David Klingenfuss has run a contracting business for the past 30 years in San Francisco and the Bay Area.
“I’ve done everything from service calls to wiring brand new houses, custom lighting, commercial work, biotech labs and more,” says Klingenfuss.
Klingenfuss says he started small but worked his way up.
Having accepted thousands of jobs in the past three decades, Klingenfuss has a mix of practical hands-on experience as well as a deep understanding of the day-to-day business operations and best practices of his industry.
Klingenfuss started working on construction projects with his stepfather when he was in his early teens.
“I learned all aspects of construction and he taught me the importance of hard work,” says Klingenfuss.
When he was 20, Klingenfuss visited Job Corps in Reno, Nevada, where he received the vocational training and education that would set him up with the foundational knowledge he needed to get started.
Klingenfuss’ own observations inspired his pursuit of electrical contracting.
He knew many trades workers laboured hard, but electricians required both practical knowledge and happened to be lighter on the physical labour.
Having already experienced construction work before, Klingenfuss was determined to pursue a career as an electrical contractor instead.
When Klingenfuss returned to the Bay Area from Nevada, he was hired as an electrical apprentice, where he received on-the-job training.
Klingenfuss attributes his success to always putting his customers first.
“My customers are the reason why I’m in business, so I always prepare beforehand and do my best work,” says Klingenfuss.
Klingenfuss says he knows he’s done a good job when he gets referrals and positive reviews from his customers.
“Success for me is when I do a good job and my customers are happy.”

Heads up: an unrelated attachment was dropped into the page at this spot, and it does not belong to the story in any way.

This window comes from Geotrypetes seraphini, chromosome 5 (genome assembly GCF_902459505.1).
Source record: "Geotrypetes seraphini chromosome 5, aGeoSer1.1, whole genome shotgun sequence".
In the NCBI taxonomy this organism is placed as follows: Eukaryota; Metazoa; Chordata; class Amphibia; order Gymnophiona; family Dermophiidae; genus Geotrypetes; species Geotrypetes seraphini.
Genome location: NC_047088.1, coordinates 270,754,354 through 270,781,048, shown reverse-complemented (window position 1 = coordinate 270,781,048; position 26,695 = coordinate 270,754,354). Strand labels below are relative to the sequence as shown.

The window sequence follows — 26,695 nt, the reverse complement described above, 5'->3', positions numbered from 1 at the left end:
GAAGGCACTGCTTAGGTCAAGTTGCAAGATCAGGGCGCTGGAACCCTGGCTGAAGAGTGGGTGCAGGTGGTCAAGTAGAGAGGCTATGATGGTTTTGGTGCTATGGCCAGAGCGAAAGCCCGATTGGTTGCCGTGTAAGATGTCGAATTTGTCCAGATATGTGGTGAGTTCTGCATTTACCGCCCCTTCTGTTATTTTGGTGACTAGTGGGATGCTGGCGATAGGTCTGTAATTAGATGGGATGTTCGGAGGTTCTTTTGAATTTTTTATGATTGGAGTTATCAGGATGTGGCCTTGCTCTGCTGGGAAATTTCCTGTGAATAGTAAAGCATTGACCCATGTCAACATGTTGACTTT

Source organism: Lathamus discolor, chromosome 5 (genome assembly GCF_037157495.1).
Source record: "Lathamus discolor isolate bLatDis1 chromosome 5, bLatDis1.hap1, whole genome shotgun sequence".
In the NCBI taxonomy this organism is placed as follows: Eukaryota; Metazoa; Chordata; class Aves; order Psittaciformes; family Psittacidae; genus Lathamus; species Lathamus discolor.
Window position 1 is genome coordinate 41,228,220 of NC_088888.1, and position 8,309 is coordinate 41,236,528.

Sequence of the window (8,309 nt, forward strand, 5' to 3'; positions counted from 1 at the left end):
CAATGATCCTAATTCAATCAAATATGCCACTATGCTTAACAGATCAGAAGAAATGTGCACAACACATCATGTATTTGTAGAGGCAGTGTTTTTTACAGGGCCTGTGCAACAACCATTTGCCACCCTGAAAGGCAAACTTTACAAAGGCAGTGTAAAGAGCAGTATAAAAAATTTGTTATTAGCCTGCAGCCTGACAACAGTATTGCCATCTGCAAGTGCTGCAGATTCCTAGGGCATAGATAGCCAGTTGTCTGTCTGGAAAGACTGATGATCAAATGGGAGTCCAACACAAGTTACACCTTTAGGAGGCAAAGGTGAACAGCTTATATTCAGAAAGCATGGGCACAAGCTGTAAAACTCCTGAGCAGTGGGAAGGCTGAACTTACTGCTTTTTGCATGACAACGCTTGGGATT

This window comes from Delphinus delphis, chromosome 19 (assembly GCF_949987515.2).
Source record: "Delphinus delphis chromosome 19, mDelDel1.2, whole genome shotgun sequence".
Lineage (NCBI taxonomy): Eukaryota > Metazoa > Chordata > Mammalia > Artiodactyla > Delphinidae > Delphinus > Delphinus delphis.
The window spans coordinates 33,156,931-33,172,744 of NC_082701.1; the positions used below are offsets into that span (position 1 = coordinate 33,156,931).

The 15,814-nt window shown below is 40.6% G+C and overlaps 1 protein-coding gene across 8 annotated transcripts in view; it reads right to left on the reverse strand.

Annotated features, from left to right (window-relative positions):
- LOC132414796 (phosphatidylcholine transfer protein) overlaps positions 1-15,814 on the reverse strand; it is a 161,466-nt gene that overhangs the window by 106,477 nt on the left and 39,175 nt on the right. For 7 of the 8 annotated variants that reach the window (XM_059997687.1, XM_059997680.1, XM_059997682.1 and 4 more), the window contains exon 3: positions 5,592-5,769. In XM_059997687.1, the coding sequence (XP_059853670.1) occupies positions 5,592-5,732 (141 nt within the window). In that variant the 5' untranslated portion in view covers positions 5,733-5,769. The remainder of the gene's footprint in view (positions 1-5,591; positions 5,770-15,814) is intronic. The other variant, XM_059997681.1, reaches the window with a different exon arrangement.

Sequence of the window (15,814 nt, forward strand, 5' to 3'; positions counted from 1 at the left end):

Klingenfuss says one of his top tips for people who want to pursue a career in the trades is to focus on the work at hand and produce the best results they can.
“Many people are focused on the high-level aspects of their career and their earnings, that they forget they need to focus on doing the best job possible.”
Klingenfuss recommends starting lean and working your way up when you start your own contracting business.
“The one thing you don’t want to do is borrow a lot of money for vehicles and put yourself in a position of debt.”
Klingenfuss says that one of the reasons why he’s sustained his business for decades is because he has low overhead.
He keeps cost down and delivers great work, so he’s able to sustain his business and his lifestyle over the long run.
During the coronavirus pandemic, Klingenfuss saw a business drop of about 50 percent.
To cope with the business loss, he cut back his spending and reached out to his loyal customers to drum up more work.
He says it’s important to build strong relationships with the people you work with.
Fostering relationships and providing the best work is the key to sustainability and growth.
To learn more about David Klingenfuss and to get access to his tips and tricks for electrical contractors and more, you can visit his website at: http://www.davidklingenfuss.com/